Whether it’s dull ache, a sharp shooting pain, or a painful burning sensation, chronic arthritis pain is a degenerative condition that affects joints and the surrounding and connective tissues. The term Arthritis is generically used to refer to more than 100 different types of rheumatic diseases and conditions from rheumatoid arthritis and lupus to fibromyalgia and gout.
Many people believe that arthritis is the result of inflammation. While there are many forms of arthritis caused by inflammation, what you may not know is that osteoarthritis, the most common form of arthritis, is not believed to be the result of inflammation.
Arthritis & Inflammation
Arthritis resulting from inflammation is usually caused by an autoimmune disease. The body’s immune system is designed to trigger an inflammatory response to protect us from infection. Sometimes, the inflammatory response is triggered when there are no infections to defend against. The following are just a few of the many types of arthritis resulting from autoimmune diseases:
- Rheumatoid arthritis
- Psoriatic arthritis
- Gouty arthritis
- Systemic lupus erythematosus
In contrast, Osteoarthritis, also known as degenerative arthritis, results when joint cartilage breaks down. Cartilage is the tough but flexible connective tissue that functions as a cushion between bones. When cartilage degenerates, bones begin to rub together. Over time, this friction can cause permanent joint damage, resulting in osteoarthritis. As you would expect, because osteoarthritis is the result of wear and tear on joints, the condition often worsens with age. Symptoms of osteoarthritis include stiffness, pain, swelling, and reduced motion in joints. It can occur in any joint, but is most common in the hands, knees, hips and spine.
The following factors are a few factors that may contribute towards a higher risk of osteoarthritis:
- Family history or genetic makeup
- A physically demanding job, especially one with repetitive movements
- A previous injury
- Obesity, which places extra strain on joints can lead to arthritis
- For many, seasonal weather changes like we are having now make symptoms worse
How Will Arthritis Affect Me?
Arthritis affects people in many different ways. Arthritis sufferers usually find there are good and bad days. Most patients with arthritis will suffer from discomfort, pain, stiffness and/or fatigue.
You may find yourself unable to grip things as firmly as you used to or you may feel frustrated that you can no longer get around like you used to. It is important to remember that if you suffer from arthritis this does not mean you have to give up having an active lifestyle. With some changes to your way of life there is no reason why you cannot continue being active.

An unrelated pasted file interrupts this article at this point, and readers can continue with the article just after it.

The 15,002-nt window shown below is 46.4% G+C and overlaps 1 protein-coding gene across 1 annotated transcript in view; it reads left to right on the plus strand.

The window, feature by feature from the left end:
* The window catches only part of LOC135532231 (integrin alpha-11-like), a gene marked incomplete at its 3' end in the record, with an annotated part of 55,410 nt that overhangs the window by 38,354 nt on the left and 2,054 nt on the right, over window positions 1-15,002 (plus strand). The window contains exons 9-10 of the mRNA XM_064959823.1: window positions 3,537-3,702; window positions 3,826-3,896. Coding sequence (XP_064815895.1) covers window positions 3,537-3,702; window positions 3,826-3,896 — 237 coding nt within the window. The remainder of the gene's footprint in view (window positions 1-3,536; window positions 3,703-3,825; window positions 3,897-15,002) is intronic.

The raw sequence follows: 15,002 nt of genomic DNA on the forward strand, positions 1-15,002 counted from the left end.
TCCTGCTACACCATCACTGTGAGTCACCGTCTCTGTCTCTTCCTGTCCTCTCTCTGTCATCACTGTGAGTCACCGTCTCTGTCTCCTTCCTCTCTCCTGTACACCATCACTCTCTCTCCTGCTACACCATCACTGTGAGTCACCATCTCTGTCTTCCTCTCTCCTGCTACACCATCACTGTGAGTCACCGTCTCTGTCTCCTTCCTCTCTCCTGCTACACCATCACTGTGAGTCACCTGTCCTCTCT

Options for Arthritis Pain Relief
Today, there many effective options for managing arthritis pain. Yes – some of these methods include various pills and pharmaceuticals – but we are going to focus on healthy, pill-free alternatives for pain management. The most common types of noninvasive, nonaddictive pain-relief therapies for joint pain include:
Transcutaneous electrical nerve stimulation (TENS)
This therapy option utilizes a low-voltage electrical current to deliver mild electrical pulses to the skin, which stimulates nerve fibers in the skin. Many experts believe that this stimulation interferes with the transmission of pain signals from the arthritic joint. Although research trials studying the effectiveness of TENS therapy is not conclusive, TENS has proved to be a popular form of pain relief with many people.
Heat and Cold Therapies
Two of the simplest and most effective methods of relieving arthritis pain are heat and cold therapies, according to the Arthritis Foundation. Applying heat and cold stimulates the natural healing force of the body and can help to mitigate arthritis pain and stiffness.
Which is better for arthritis pain, heat or cold? Experts disagree. Some arthritis suffers believe hot therapy soothes their stiff joints. Others prefer the pain numbing effect of cold therapy on painful joints. Fortunately, today’s most popular options, like FrozenPeaz, provide both hot and cold therapy relief in a single product.
Topical Creams & Gels
For centuries, ointments, creams, and liniments have been rubbed into sore joints to relieve pain. The most popular of these remedies fall into three primary categories: aspirin-like, menthol (cooling), and capsican (heating).
Since these topical pain medications are absorbed through the skin, these options are best suited to joints that are close to the skin’s surface, such as hands and knees.
What’s the Answer for Arthritis Pain?
Although medical science shows that all of the above options provide relatively low risk, pill-free options that may reduce pain and inflammation, arthritis pain is different for everyone. It is no surprise that medical experts and arthritis suffers have differing opinions on which of the above options offer the most relief for pain and stiffness. There are no easy answers or magic solutions to relieve arthritis pain. What works for some people may not work for others. The best thing to do is to experiment with different methods and combinations of methods to find the pain management recipe that provides you the most relief. Don’t forget lifestyle changes that can improve arthritis symptoms like diet, exercise, and weight loss.